The Logic and Philosophy of Science Group is pleased to welcome guest speaker Francesca Zaffora Blando, an assistant professor in the Department of Philosophy at Carnegie Mellon University. Dr. Zaffora Blando specializes in logic, formal epistemology, and the philosophy of science—in particular, the philosophy of probability and induction. Most of her work is devoted to showing that the theory of algorithmic randomness—a branch of computability theory—can be fruitfully applied to shed light on the foundations of inductive learning.
This is an in-person event, but audience members can also join the livestream on Zoom: https://utoronto.zoom.us/j/8187874412
Pride and Probability
Convergence-to-the-truth theorems are a staple of Bayesian epistemology. Yet rather than seeing them as an asset of the Bayesian framework, a number of authors take them to be the Achilles heel of Bayesianism. Most recently, Gordon Belot argued that these results mandate a sweeping epistemic immodesty on the part of Bayesian agents, since Bayesian agents are bound to believe they will be inductively successful even when they are guaranteed to fail on a topologically “large” collection of data streams. My aim in this talk is to shed new light on the question of when Bayesian convergence to the truth occurs not only on a set of probability one, but also on a co-meagre set (a topologically typical set). I will show that, by classifying the inductive problems faced by a Bayesian agent (the random variables a Bayesian agent has to successfully estimate) using the tools of descriptive set theory and computability theory, one can identify natural classes of learning problems for which convergence to the truth indeed happens on a co-meagre set. Moreover, appealing to computability theory allows to offer a much more fine-grained analysis of the phenomenon of Bayesian convergence to the truth. In particular, I will show that the theories of algorithmic randomness and effective genericity can be used to single out specific co-meagre sets of data streams along which successful learning provably occurs, no matter which inductive problem from a given class of effective inductive problems the agent is trying to solve.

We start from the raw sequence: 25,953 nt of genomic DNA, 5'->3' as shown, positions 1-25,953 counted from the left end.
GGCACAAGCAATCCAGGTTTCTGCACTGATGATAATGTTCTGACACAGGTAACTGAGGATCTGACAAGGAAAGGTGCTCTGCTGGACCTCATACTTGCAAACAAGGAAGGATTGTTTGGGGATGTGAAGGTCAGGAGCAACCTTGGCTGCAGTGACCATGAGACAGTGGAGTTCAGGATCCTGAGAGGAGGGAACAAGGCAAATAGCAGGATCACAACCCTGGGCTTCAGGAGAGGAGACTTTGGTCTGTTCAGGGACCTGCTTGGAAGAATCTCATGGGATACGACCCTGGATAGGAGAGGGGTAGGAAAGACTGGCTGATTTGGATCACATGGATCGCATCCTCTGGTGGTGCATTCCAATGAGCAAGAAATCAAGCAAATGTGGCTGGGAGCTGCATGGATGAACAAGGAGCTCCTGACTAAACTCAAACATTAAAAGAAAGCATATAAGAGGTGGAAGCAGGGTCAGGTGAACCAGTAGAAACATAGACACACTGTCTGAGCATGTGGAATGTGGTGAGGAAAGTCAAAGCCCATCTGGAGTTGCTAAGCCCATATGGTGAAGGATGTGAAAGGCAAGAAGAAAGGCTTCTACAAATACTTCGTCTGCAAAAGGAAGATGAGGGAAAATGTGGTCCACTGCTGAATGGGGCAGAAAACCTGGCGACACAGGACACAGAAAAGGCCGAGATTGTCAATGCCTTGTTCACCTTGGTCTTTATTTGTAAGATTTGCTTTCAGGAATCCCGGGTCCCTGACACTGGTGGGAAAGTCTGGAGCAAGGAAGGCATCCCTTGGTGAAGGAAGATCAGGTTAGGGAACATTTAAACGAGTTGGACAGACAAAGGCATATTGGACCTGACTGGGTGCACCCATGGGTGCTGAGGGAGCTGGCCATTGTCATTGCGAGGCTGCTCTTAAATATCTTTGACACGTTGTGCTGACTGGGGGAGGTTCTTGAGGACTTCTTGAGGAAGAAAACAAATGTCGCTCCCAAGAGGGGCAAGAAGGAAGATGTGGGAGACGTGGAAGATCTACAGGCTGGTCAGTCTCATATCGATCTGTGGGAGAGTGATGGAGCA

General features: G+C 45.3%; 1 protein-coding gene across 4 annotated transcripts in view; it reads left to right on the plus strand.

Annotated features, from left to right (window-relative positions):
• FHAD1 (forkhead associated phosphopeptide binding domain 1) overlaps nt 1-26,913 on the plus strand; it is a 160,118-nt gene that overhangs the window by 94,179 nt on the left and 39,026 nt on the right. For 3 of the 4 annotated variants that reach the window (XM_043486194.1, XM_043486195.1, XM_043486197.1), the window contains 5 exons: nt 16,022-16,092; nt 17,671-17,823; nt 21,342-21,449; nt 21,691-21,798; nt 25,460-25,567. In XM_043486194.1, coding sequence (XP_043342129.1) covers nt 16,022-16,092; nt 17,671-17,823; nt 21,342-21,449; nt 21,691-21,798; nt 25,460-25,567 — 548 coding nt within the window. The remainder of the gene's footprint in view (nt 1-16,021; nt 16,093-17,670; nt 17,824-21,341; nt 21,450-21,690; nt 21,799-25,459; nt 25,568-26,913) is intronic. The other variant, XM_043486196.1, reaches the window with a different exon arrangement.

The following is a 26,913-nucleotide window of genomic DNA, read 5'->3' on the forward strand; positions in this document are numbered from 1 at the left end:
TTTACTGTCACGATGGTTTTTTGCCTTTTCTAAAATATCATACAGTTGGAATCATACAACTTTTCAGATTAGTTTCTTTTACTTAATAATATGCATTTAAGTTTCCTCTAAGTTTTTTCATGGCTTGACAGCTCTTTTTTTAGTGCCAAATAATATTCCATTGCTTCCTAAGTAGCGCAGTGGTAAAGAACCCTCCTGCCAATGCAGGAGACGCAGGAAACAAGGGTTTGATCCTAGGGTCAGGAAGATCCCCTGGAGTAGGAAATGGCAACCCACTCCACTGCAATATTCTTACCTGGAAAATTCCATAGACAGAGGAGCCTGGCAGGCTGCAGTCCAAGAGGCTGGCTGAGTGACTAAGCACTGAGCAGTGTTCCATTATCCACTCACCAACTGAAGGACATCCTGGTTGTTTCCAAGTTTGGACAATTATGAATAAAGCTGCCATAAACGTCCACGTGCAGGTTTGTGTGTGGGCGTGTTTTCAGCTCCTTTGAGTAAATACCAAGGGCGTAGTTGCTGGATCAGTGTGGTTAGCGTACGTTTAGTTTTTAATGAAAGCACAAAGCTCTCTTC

About the Logic and Philosophy of Science Group
One of six departmental Research Interest Groups, the Logic and Philosophy of Science Group hosts talks on logic, general philosophy of science, and philosophy of the particular sciences, as well as talks in allied areas such as formal epistemology, decision theory, and the metaphysics of science.